• adapting vintage lenses reduces their field of view because of crop factor 2x; for telephoto this can be a “Pro”, because for example a compact 200mm lens turns into a 400mm lens which is very good for wildlife or outdoor photography
  • Sensor size is one-quarter the size of a full frame sensor which results in higher image noise, even though you get still very clean images from iso 100-800 and very acceptable results until iso 1600/3200

To sum it up, for me the Pros of Micro Four Thirds are still outweighing these of Sony full frame by quite a big margin. Sony full frame sensors are famous for very good image quality. But please keep in mind that an image sensor alone still doesn’t make for a good image. It is the combination of lens, handling of the camera and sensor.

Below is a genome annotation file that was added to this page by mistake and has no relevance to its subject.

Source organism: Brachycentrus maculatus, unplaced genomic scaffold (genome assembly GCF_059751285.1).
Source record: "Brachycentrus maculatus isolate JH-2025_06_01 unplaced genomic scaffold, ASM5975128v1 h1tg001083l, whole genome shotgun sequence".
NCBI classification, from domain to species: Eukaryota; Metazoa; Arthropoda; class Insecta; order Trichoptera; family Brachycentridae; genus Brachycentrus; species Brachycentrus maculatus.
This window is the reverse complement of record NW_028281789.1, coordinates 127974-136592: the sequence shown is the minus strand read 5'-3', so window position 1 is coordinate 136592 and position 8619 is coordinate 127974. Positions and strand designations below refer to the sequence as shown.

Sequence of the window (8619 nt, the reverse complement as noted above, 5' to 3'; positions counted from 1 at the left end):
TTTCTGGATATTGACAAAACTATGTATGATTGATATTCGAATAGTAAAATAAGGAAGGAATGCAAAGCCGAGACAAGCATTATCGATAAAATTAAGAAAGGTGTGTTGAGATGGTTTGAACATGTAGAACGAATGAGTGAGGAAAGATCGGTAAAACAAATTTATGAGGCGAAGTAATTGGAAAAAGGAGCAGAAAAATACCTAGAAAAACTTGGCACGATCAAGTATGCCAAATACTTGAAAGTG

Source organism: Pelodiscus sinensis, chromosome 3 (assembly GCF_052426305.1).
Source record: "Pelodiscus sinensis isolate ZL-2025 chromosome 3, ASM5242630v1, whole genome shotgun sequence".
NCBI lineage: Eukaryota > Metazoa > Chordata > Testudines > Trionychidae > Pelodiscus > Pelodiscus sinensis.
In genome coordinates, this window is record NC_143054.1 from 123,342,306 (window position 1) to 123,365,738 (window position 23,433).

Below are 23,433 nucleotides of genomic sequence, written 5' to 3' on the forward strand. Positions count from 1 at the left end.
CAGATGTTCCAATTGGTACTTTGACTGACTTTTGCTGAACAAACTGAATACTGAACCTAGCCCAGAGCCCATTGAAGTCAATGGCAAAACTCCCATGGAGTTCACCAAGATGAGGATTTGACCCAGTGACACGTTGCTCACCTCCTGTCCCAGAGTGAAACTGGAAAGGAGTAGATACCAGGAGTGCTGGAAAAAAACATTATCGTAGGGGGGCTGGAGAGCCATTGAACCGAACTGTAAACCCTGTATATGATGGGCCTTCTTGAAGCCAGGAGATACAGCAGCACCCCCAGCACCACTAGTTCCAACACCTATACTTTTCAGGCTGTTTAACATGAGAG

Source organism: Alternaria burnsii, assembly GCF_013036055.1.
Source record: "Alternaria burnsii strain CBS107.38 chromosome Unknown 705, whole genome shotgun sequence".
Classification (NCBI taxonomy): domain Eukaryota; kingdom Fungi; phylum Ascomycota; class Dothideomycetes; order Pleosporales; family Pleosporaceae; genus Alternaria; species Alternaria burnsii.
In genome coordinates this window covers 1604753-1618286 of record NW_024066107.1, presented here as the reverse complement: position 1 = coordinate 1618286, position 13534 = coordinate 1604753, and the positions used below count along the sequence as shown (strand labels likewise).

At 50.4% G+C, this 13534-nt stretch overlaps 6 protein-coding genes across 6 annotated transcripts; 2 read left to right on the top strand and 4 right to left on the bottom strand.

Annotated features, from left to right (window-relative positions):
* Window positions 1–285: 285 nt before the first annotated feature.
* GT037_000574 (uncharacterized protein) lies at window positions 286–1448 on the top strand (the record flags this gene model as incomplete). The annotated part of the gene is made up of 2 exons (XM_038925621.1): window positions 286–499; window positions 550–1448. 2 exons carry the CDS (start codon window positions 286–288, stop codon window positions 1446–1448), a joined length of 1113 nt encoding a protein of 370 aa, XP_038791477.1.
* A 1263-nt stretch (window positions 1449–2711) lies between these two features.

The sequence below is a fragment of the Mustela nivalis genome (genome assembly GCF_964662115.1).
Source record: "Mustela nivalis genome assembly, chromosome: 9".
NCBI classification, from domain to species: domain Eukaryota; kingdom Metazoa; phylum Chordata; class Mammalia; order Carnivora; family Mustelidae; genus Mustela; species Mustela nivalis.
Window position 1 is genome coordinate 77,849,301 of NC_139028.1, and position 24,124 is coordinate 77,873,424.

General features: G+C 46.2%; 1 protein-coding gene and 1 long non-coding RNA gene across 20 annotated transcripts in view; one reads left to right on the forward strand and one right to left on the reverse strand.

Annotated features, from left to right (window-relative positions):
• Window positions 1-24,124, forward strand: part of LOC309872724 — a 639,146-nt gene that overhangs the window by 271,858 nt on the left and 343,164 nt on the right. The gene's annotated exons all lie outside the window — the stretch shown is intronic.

In low light situations my Olympus E-M1 can often be used with iso 200 or 400 because of the combination of fast zoom or prime lenses with good sharpness wide open and very effective in body image stabilization. On the Sony A7 I had to turn on iso 1600 whereas on the OM-D E-M1 I am still on iso 200. And I also don’t want to lug around heavy and very expensive lenses or tripod when on a hiking trip. Lighter equipment lets you enjoy  photography more.

Micro Four Thirds is a very good mixture of good enough image quality (indeed very good image quality), portability (size and weight), costs and flexibility (tons of native and affordable M4/3 lenses out there). So no A7 for me because I cannot see real advantages.

By the way, many people lusting for full frame bokeh look. Here is a funny opinion video regarding bokeh.